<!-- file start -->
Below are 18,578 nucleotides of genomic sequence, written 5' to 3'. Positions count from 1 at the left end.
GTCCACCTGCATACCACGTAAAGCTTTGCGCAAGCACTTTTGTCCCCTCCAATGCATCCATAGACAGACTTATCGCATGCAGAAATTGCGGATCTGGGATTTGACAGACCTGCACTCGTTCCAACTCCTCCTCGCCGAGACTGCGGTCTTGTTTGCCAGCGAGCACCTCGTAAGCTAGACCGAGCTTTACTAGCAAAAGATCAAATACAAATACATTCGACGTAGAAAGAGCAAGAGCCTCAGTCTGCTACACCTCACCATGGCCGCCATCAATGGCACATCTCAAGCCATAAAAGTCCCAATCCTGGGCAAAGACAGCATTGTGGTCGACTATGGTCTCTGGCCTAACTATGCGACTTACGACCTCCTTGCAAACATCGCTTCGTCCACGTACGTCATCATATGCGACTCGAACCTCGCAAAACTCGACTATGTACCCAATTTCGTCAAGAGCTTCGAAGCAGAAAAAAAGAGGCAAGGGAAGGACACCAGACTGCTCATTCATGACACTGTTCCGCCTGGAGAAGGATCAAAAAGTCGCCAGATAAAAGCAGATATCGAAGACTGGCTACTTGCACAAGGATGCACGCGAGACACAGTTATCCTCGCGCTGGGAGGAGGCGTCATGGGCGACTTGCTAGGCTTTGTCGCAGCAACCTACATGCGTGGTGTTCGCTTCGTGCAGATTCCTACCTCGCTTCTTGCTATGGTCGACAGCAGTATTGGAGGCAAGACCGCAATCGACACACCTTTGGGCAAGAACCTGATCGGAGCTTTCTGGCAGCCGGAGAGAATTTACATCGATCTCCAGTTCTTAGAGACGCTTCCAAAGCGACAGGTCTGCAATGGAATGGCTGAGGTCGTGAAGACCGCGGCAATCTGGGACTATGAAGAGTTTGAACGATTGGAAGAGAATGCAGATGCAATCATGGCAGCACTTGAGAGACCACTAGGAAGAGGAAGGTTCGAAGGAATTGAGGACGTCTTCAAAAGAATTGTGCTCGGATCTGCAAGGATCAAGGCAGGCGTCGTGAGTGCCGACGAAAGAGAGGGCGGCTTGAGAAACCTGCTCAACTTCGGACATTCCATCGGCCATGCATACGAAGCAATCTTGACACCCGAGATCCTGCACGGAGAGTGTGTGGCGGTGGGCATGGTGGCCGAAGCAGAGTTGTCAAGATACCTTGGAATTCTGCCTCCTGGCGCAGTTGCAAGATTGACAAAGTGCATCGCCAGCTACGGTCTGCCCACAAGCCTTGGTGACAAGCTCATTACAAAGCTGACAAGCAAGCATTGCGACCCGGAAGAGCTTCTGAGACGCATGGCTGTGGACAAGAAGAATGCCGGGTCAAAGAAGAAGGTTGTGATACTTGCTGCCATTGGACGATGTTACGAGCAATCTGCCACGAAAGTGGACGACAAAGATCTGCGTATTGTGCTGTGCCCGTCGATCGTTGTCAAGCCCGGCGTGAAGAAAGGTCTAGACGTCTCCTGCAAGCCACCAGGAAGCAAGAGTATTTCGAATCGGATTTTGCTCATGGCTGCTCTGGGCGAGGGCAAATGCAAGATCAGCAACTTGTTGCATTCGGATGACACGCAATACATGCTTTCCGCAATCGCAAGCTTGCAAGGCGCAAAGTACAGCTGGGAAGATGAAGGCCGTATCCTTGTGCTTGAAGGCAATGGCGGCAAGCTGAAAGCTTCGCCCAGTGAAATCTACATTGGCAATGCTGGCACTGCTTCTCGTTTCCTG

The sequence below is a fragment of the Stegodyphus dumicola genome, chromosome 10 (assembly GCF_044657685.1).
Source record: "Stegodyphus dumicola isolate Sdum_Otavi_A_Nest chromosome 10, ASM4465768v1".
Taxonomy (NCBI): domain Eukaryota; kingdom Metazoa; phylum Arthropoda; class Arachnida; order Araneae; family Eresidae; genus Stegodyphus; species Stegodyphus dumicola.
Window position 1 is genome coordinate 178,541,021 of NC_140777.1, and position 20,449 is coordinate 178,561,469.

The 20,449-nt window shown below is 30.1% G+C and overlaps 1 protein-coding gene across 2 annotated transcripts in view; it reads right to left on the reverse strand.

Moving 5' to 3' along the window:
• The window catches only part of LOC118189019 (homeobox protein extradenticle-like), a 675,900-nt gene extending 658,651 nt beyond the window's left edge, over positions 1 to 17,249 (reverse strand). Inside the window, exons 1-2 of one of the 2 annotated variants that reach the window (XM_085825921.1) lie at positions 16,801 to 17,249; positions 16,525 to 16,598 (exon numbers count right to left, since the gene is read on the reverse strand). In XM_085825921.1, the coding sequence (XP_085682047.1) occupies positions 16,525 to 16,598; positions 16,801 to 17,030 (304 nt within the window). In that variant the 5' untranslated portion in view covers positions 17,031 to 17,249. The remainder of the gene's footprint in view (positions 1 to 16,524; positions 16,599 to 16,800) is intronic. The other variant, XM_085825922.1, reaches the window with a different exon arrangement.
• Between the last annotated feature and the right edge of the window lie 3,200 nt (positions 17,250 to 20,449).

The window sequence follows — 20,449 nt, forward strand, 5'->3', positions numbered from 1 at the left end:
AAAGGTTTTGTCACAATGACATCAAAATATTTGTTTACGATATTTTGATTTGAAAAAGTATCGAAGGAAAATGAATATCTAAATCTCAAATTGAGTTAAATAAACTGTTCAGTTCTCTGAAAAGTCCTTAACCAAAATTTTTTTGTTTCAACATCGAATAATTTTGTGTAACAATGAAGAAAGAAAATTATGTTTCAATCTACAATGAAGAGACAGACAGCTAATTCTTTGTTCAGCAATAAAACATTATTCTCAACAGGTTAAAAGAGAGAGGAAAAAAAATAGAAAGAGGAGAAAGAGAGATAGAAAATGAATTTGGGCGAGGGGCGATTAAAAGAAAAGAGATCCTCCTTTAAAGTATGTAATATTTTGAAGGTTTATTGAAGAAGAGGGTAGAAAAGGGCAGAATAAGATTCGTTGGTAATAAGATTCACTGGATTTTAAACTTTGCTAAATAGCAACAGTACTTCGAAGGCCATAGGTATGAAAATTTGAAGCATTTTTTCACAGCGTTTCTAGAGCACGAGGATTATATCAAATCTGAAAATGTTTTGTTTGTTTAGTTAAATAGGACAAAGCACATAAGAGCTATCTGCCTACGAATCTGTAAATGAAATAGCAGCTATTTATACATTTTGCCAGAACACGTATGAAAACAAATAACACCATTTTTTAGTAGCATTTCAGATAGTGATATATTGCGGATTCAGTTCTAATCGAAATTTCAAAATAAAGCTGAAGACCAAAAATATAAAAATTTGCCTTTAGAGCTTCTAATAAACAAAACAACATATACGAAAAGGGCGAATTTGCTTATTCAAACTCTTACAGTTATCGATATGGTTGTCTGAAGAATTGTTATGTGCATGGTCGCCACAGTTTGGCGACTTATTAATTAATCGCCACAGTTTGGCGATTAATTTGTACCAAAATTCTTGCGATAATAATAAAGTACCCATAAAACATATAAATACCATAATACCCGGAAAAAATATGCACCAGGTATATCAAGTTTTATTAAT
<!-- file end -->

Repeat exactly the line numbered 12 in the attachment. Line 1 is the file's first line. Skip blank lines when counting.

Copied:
AAAGGTTTTGTCACAATGACATCAAAATATTTGTTTACGATATTTTGATTTGAAAAAGTATCGAAGGAAAATGAATATCTAAATCTCAAATTGAGTTAAATAAACTGTTCAGTTCTCTGAAAAGTCCTTAACCAAAATTTTTTTGTTTCAACATCGAATAATTTTGTGTAACAATGAAGAAAGAAAATTATGTTTCAATCTACAATGAAGAGACAGACAGCTAATTCTTTGTTCAGCAATAAAACATTATTCTCAACAGGTTAAAAGAGAGAGGAAAAAAAATAGAAAGAGGAGAAAGAGAGATAGAAAATGAATTTGGGCGAGGGGCGATTAAAAGAAAAGAGATCCTCCTTTAAAGTATGTAATATTTTGAAGGTTTATTGAAGAAGAGGGTAGAAAAGGGCAGAATAAGATTCGTTGGTAATAAGATTCACTGGATTTTAAACTTTGCTAAATAGCAACAGTACTTCGAAGGCCATAGGTATGAAAATTTGAAGCATTTTTTCACAGCGTTTCTAGAGCACGAGGATTATATCAAATCTGAAAATGTTTTGTTTGTTTAGTTAAATAGGACAAAGCACATAAGAGCTATCTGCCTACGAATCTGTAAATGAAATAGCAGCTATTTATACATTTTGCCAGAACACGTATGAAAACAAATAACACCATTTTTTAGTAGCATTTCAGATAGTGATATATTGCGGATTCAGTTCTAATCGAAATTTCAAAATAAAGCTGAAGACCAAAAATATAAAAATTTGCCTTTAGAGCTTCTAATAAACAAAACAACATATACGAAAAGGGCGAATTTGCTTATTCAAACTCTTACAGTTATCGATATGGTTGTCTGAAGAATTGTTATGTGCATGGTCGCCACAGTTTGGCGACTTATTAATTAATCGCCACAGTTTGGCGATTAATTTGTACCAAAATTCTTGCGATAATAATAAAGTACCCATAAAACATATAAATACCATAATACCCGGAAAAAATATGCACCAGGTATATCAAGTTTTATTAAT